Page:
MDCT angiography can potentially help determine which patients with narrowed carotid arteries are at greater risk of having a stroke, a new study shows. This information could help identify which patients need surgery and which can be treated with less invasive procedures.
The study reviewed 31 patients who had greater than 60% carotid artery stenosis—18 had symptoms of carotid artery disease, including transient or permanent episodes of neurologic dysfunction, while 13 had no history of stroke-related symptoms. All patients underwent MDCT angiography, and the density of the plaque in the carotid artery was determined. “We found that patients with calcified (more dense) plaques were 21 times less likely to have had symptoms than those with noncalcified plaques,” said Kiran R. Nandalur, MD, at the University of Virginia Health System.
Currently the American Heart Association recommends surgery for patients with carotid artery stenosis greater than 60%, provided that the surgery is associated with low complications at the respective institution, Dr. Nandalur said. However, “our study suggests that patients who have no symptoms and calcified plaques could potentially be treated less aggressively, possibly with just medicine, although larger prospective studies need to be done to confirm these results.”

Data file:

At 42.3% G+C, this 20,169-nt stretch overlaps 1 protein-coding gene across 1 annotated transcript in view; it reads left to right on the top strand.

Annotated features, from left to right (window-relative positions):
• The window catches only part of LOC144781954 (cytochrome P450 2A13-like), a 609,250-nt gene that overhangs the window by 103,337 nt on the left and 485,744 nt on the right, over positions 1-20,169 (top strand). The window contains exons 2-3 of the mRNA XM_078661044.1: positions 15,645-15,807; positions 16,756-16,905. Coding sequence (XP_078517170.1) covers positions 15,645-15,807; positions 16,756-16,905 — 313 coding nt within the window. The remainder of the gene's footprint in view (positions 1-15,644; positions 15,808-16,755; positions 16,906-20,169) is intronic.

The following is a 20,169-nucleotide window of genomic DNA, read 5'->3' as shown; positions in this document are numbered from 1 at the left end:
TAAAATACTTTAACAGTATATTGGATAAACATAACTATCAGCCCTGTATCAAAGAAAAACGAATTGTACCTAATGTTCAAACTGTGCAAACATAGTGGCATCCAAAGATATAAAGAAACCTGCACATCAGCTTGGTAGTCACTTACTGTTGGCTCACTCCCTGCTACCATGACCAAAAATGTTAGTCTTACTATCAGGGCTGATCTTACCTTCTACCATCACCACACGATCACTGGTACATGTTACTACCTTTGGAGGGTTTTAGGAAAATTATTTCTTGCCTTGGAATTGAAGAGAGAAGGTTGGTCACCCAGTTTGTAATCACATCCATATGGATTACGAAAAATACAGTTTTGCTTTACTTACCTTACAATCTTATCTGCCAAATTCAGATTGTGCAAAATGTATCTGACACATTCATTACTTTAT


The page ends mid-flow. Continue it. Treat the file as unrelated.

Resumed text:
Dr. Nandalur noted that the study supports the emerging evidence that the risk of stroke is dependent on the plaque type as well as the plaque amount.
This study appears in the January 2005 issue of the American Journal of Roentgenology.
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